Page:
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Neuron. 2016 Jul 20;91(2):221-59. doi: 10.1016/j.neuron.2016.05.039.

Analysis of Neuronal Spike Trains, Deconstructed.

Author information

1
Department of Physics, University of California, San Diego, San Diego, CA 92093, USA; Department of Neurobiology, University of Chicago, Chicago, IL 60637, USA. Electronic address: aljadeff@uchicago.edu.
2
Department of Applied Mathematics, University of Washington, Seattle, WA 98195, USA.
3
Department of Physiology and Biophysics, University of Washington, Seattle, WA 98195, USA; WRF UW Institute for Neuroengineering, University of Washington, Seattle, WA 98195, USA.
4
Department of Physics, University of California, San Diego, San Diego, CA 92093, USA; Section of Neurobiology, University of California, San Diego, La Jolla, CA 92093, USA; Department of Electrical and Computer Engineering, University of California, San Diego, La Jolla, CA 92093, USA. Electronic address: dk@physics.ucsd.edu.

Abstract

As information flows through the brain, neuronal firing progresses from encoding the world as sensed by the animal to driving the motor output of subsequent behavior. One of the more tractable goals of quantitative neuroscience is to develop predictive models that relate the sensory or motor streams with neuronal firing. Here we review and contrast analytical tools used to accomplish this task. We focus on classes of models in which the external variable is compared with one or more feature vectors to extract a low-dimensional representation, the history of spiking and other variables are potentially incorporated, and these factors are nonlinearly transformed to predict the occurrences of spikes. We illustrate these techniques in application to datasets of different degrees of complexity. In particular, we address the fitting of models in the presence of strong correlations in the external variable, as occurs in natural sensory stimuli and in movement. Spectral correlation between predicted and measured spike trains is introduced to contrast the relative success of different methods.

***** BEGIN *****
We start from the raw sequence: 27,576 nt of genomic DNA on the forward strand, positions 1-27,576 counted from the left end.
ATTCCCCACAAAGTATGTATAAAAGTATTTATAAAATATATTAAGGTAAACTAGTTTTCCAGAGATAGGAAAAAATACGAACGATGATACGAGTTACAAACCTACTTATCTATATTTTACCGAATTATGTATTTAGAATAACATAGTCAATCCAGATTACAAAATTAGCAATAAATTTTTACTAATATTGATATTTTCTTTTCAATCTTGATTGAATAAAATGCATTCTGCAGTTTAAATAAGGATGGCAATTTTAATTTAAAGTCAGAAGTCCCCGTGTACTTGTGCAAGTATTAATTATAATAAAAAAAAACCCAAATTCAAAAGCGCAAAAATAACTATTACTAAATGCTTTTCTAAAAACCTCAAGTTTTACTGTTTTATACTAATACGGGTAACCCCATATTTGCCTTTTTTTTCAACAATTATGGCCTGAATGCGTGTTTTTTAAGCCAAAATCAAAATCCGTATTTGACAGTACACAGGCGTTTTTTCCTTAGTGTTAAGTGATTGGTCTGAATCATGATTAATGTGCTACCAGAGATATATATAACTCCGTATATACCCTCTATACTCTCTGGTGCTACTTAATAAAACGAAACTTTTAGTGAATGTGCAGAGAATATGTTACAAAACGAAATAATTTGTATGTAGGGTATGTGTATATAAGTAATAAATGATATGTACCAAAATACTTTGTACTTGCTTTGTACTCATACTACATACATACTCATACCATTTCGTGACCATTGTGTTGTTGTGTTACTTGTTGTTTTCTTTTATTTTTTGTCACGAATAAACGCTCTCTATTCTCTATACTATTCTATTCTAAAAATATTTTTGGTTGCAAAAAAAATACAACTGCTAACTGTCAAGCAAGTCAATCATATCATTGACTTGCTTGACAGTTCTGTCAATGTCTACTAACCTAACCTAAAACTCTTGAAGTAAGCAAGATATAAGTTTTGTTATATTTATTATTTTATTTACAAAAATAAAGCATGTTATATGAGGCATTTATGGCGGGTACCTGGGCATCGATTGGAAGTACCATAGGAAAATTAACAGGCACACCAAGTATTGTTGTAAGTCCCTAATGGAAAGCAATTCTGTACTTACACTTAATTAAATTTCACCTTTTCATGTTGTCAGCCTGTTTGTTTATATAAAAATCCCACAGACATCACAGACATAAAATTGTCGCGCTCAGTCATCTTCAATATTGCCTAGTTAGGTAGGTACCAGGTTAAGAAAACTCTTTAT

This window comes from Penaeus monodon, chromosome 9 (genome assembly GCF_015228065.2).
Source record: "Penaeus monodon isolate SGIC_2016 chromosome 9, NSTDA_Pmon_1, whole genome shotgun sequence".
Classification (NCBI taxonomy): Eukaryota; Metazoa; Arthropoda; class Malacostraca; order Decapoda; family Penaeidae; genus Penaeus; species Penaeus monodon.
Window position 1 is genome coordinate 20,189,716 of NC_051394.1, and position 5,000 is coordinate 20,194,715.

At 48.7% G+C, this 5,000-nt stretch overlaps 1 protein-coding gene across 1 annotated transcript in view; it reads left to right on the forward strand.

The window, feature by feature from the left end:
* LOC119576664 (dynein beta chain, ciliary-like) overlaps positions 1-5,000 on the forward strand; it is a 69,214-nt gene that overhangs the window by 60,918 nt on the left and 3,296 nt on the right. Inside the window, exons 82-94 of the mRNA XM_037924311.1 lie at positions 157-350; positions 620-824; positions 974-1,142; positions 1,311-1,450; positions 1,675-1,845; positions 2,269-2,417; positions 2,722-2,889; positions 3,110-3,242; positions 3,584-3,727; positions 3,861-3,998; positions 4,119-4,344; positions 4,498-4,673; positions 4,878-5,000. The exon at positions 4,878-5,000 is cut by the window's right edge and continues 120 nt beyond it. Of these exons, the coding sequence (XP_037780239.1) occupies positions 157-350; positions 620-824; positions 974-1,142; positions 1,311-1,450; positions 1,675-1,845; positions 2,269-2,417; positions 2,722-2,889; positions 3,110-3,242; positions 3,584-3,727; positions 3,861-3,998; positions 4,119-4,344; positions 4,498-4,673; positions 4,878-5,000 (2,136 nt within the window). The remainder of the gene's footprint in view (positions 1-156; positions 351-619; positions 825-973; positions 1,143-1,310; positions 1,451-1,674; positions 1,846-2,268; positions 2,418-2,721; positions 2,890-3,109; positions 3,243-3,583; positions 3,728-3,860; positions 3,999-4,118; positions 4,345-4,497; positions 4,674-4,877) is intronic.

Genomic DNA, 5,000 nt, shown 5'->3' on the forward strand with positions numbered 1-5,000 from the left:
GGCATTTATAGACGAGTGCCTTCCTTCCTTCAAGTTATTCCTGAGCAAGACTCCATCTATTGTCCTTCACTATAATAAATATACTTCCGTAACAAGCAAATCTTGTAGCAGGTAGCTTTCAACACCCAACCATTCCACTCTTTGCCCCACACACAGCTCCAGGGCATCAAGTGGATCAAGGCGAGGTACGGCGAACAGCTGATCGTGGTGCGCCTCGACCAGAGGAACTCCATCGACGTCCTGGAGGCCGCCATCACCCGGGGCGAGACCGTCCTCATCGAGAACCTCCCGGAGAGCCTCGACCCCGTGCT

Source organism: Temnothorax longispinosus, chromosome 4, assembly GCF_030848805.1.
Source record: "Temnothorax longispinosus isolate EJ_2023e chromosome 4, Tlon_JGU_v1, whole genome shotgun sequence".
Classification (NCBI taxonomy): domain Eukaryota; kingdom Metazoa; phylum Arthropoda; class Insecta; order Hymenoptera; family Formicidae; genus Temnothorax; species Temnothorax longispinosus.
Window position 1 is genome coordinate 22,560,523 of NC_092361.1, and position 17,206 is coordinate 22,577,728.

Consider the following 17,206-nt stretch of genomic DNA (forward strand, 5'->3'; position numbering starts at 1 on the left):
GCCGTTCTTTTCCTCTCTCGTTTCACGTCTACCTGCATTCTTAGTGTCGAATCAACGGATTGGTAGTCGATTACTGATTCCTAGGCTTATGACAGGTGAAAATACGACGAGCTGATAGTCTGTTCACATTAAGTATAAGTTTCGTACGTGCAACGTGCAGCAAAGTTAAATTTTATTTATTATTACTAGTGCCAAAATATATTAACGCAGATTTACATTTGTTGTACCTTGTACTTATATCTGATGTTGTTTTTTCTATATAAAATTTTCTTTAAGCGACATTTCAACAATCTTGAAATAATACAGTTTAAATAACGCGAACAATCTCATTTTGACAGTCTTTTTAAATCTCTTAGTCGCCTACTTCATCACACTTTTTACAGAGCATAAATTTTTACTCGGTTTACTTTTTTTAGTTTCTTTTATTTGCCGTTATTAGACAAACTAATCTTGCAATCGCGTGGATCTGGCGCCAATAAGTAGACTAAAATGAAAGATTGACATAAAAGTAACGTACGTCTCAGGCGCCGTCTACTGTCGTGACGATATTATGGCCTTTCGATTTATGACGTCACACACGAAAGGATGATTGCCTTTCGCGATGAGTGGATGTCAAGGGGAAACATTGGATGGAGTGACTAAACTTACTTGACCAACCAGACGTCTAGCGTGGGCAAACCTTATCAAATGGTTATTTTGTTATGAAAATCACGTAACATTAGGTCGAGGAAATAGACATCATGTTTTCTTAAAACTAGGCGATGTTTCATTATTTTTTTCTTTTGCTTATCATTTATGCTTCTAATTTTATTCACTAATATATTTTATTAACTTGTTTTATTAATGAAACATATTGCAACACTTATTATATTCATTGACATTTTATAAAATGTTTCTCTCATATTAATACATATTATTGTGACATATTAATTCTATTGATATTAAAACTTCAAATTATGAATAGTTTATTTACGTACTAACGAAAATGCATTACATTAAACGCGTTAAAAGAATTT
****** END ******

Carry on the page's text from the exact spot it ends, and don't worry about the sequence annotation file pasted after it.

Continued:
KEYWORDS:

dimensional reduction; feature vector; neuroinformatics; predictive modeling; reverse correlation; systems identification; time series

PMID:
27477016
PMCID:
PMC4970242
DOI:
10.1016/j.neuron.2016.05.039
[Indexed for MEDLINE]
Free PMC Article

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